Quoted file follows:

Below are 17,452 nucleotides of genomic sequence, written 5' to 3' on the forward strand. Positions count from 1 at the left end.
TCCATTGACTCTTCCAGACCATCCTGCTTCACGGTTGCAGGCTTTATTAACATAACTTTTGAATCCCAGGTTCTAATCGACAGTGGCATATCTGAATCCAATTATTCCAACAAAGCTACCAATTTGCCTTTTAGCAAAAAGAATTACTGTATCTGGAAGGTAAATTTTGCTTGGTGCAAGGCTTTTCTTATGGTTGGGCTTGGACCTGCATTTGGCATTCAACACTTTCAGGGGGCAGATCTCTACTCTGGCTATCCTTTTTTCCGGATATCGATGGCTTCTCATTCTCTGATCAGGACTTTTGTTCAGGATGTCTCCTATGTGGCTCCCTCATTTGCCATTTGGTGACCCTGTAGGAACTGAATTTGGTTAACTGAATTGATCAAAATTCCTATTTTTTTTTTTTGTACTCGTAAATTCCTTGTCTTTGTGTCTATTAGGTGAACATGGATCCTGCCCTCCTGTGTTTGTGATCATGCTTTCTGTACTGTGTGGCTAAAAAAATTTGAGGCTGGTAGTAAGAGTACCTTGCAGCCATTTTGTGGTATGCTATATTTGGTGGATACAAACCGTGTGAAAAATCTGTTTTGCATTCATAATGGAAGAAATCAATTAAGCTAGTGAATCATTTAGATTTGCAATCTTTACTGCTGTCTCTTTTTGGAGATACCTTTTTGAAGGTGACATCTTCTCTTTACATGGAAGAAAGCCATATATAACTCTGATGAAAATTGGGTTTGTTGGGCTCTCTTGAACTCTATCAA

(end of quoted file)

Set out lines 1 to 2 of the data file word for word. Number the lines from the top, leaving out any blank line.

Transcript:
Below are 17,452 nucleotides of genomic sequence, written 5' to 3' on the forward strand. Positions count from 1 at the left end.
TCCATTGACTCTTCCAGACCATCCTGCTTCACGGTTGCAGGCTTTATTAACATAACTTTTGAATCCCAGGTTCTAATCGACAGTGGCATATCTGAATCCAATTATTCCAACAAAGCTACCAATTTGCCTTTTAGCAAAAAGAATTACTGTATCTGGAAGGTAAATTTTGCTTGGTGCAAGGCTTTTCTTATGGTTGGGCTTGGACCTGCATTTGGCATTCAACACTTTCAGGGGGCAGATCTCTACTCTGGCTATCCTTTTTTCCGGATATCGATGGCTTCTCATTCTCTGATCAGGACTTTTGTTCAGGATGTCTCCTATGTGGCTCCCTCATTTGCCATTTGGTGACCCTGTAGGAACTGAATTTGGTTAACTGAATTGATCAAAATTCCTATTTTTTTTTTTTGTACTCGTAAATTCCTTGTCTTTGTGTCTATTAGGTGAACATGGATCCTGCCCTCCTGTGTTTGTGATCATGCTTTCTGTACTGTGTGGCTAAAAAAATTTGAGGCTGGTAGTAAGAGTACCTTGCAGCCATTTTGTGGTATGCTATATTTGGTGGATACAAACCGTGTGAAAAATCTGTTTTGCATTCATAATGGAAGAAATCAATTAAGCTAGTGAATCATTTAGATTTGCAATCTTTACTGCTGTCTCTTTTTGGAGATACCTTTTTGAAGGTGACATCTTCTCTTTACATGGAAGAAAGCCATATATAACTCTGATGAAAATTGGGTTTGTTGGGCTCTCTTGAACTCTATCAA